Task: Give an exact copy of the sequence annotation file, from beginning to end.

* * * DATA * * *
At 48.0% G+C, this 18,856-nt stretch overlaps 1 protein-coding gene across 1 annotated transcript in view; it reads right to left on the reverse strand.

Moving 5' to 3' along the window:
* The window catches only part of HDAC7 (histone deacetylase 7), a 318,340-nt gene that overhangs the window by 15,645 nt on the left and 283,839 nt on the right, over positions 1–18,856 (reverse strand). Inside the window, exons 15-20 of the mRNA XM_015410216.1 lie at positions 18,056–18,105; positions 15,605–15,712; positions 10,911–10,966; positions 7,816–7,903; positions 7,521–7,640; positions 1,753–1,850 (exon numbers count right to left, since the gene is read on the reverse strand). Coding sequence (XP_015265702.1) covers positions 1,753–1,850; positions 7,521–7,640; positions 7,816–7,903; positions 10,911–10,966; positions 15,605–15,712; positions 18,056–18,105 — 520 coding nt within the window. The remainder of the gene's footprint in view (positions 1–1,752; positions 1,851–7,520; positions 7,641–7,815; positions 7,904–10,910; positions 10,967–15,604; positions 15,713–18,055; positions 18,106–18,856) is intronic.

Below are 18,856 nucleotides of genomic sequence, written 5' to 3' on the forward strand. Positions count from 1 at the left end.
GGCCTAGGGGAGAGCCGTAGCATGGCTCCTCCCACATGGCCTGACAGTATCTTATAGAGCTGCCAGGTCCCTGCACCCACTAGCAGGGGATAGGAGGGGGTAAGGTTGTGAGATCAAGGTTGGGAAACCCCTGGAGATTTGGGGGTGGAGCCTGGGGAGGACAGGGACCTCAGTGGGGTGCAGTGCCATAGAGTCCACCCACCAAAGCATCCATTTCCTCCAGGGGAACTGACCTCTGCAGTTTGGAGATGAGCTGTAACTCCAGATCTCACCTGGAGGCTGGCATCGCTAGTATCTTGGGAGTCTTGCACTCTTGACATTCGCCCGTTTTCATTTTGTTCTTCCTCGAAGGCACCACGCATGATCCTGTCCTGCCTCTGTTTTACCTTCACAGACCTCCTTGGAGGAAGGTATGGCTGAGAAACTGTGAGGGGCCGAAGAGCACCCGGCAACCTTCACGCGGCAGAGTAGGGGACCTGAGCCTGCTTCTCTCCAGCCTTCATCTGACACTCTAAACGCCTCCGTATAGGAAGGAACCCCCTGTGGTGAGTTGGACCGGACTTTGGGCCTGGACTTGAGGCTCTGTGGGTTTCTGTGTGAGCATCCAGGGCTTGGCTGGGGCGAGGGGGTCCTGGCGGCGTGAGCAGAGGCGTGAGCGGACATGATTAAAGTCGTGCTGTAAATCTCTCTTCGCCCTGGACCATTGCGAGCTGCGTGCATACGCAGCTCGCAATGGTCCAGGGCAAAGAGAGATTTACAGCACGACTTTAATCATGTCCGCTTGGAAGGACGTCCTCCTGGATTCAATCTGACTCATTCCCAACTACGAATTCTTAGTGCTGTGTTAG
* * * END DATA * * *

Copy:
At 48.0% G+C, this 18,856-nt stretch overlaps 1 protein-coding gene across 1 annotated transcript in view; it reads right to left on the reverse strand.

Moving 5' to 3' along the window:
* The window catches only part of HDAC7 (histone deacetylase 7), a 318,340-nt gene that overhangs the window by 15,645 nt on the left and 283,839 nt on the right, over positions 1–18,856 (reverse strand). Inside the window, exons 15-20 of the mRNA XM_015410216.1 lie at positions 18,056–18,105; positions 15,605–15,712; positions 10,911–10,966; positions 7,816–7,903; positions 7,521–7,640; positions 1,753–1,850 (exon numbers count right to left, since the gene is read on the reverse strand). Coding sequence (XP_015265702.1) covers positions 1,753–1,850; positions 7,521–7,640; positions 7,816–7,903; positions 10,911–10,966; positions 15,605–15,712; positions 18,056–18,105 — 520 coding nt within the window. The remainder of the gene's footprint in view (positions 1–1,752; positions 1,851–7,520; positions 7,641–7,815; positions 7,904–10,910; positions 10,967–15,604; positions 15,713–18,055; positions 18,106–18,856) is intronic.

Below are 18,856 nucleotides of genomic sequence, written 5' to 3' on the forward strand. Positions count from 1 at the left end.
GGCCTAGGGGAGAGCCGTAGCATGGCTCCTCCCACATGGCCTGACAGTATCTTATAGAGCTGCCAGGTCCCTGCACCCACTAGCAGGGGATAGGAGGGGGTAAGGTTGTGAGATCAAGGTTGGGAAACCCCTGGAGATTTGGGGGTGGAGCCTGGGGAGGACAGGGACCTCAGTGGGGTGCAGTGCCATAGAGTCCACCCACCAAAGCATCCATTTCCTCCAGGGGAACTGACCTCTGCAGTTTGGAGATGAGCTGTAACTCCAGATCTCACCTGGAGGCTGGCATCGCTAGTATCTTGGGAGTCTTGCACTCTTGACATTCGCCCGTTTTCATTTTGTTCTTCCTCGAAGGCACCACGCATGATCCTGTCCTGCCTCTGTTTTACCTTCACAGACCTCCTTGGAGGAAGGTATGGCTGAGAAACTGTGAGGGGCCGAAGAGCACCCGGCAACCTTCACGCGGCAGAGTAGGGGACCTGAGCCTGCTTCTCTCCAGCCTTCATCTGACACTCTAAACGCCTCCGTATAGGAAGGAACCCCCTGTGGTGAGTTGGACCGGACTTTGGGCCTGGACTTGAGGCTCTGTGGGTTTCTGTGTGAGCATCCAGGGCTTGGCTGGGGCGAGGGGGTCCTGGCGGCGTGAGCAGAGGCGTGAGCGGACATGATTAAAGTCGTGCTGTAAATCTCTCTTCGCCCTGGACCATTGCGAGCTGCGTGCATACGCAGCTCGCAATGGTCCAGGGCAAAGAGAGATTTACAGCACGACTTTAATCATGTCCGCTTGGAAGGACGTCCTCCTGGATTCAATCTGACTCATTCCCAACTACGAATTCTTAGTGCTGTGTTAG